INSANITY! (#3 — Reset Week and Cario Power and Resistance)
Hey Gang. Beachbody (the guys who brought you P90X and Tony Horton) have put out a new 60-day work out series called Insanity, starring Shaun T (which is ironic, because he doesn’t pronounce his T’s). Over the next 60 days, I’ll tell you how it goes.
2nd Week Reset
I’m going to have to reset week 2 of my program because I’ve missed a few days in a row. I’m not making excuses, it’s just a few other things come first. (It’s all part of my plan for a much happier life.)
With the workout programs I’ve done in the past, I’ve often gotten into a strange backward psychological state of mind I will now refer to as the Robert White Workout Syndrome ™ effect. Basically, it’s when you don’t do something, or put a lot less effort towards something, because you have just worked out or have a workout scheduled later in the day. Basically, it’s when your workout becomes the prime reason you workout in the first place.
When I first did P90X, my priority, subconsciously, was proving myself I could do the program by-the-book and on schedule. I succeeded, but not without an opportunity cost: I would not dance well in practices because of general soreness, or, I only had an hour in the day to do something, and P90X had first dibs.
But one of the most important reasons I’ve been working out is to become a better dancer. So, in the past few weeks, I’ve had several days where I knew I was going to be practicing and performing, and I wanted that to have all my energy. So I skipped a few workouts.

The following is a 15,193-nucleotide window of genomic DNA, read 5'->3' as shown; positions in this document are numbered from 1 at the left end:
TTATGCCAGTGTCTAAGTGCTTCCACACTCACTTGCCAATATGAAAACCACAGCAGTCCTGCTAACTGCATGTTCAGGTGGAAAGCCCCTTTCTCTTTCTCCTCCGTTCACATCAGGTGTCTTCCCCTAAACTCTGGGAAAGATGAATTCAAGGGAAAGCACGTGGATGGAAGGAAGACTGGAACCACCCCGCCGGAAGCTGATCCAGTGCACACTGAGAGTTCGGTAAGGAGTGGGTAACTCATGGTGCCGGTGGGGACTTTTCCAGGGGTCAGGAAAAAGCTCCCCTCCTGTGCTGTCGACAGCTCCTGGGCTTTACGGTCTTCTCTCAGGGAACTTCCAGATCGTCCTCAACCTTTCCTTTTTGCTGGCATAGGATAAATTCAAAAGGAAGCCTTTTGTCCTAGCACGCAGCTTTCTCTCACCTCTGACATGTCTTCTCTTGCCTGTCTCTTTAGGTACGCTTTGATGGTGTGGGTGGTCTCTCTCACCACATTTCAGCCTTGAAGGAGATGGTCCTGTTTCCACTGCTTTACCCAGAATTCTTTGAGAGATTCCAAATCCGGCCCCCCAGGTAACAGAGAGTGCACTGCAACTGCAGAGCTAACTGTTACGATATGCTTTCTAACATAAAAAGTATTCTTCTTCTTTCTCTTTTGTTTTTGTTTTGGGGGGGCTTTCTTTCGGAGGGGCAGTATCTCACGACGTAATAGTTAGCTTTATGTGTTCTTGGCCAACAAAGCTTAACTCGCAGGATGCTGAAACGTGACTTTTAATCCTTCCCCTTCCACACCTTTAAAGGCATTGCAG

The reasons these workout programs exist is to kick your butt into even better shape than you can imagine in a short period of time; it promises that. But the specific reason I think a lot of people start and commit to these workouts is they expect to be motivated into working out, which is different.
When a lot of people start a workout program like Insanity, they do it for awhile, then miss a few days, or think the pace is too difficult so they stop working out. Feeling disappointed and possibly guilty, they have succeeded in un-motivating themselves to do the program. They’ve associated working out with the added pressure of staying on schedule and meeting a difficult goal. Not everyone’s mind works this way, but mine certainly has.
If you think your mind works this way and want to start a program, I recommend thinking about what things must come first before a workout. Maybe nothing–maybe you’re primary goal will be to complete the workout on schedule. But most people will have something come up during the 60 or 90 days of their workout. And if they know that thing must come first, they shouldn’t feel guilty about missing a workout, or even a few.
Otherwise, working out just so you look good in your living room when you work out–that’s just insanity.
By the way, I PROMISE I’m going to keep these things shorter.
Cardio Power and Resistance
This workout is focused less on cardio, and more on toning your muscles. Otherwise, it’s not a big difference from some of the other workouts. You will squat four hundred times, and you’ll do a few push up exercises. (What I do like about all the explosive squats you have to do is that I’m already seeing their effect in my aerial’s practices.)
After having done the workout a few times, I have decided to replace it with P90X Plus Upper and the recently released Shaun T Insanity Weights workout, but this is for my personal workout goals. The weights give some mass to the program. Since the moves in Cardio Power and Resistance are pretty much the basic Insanity moves with a few PLUS moves put in anyway, it’s nothing that isn’t covered in the rest of the program.
When I travel, I’ll switch back to the original Insanity workout. But to be honest, it’s refreshing to have a little Tony Horton back in my workout week.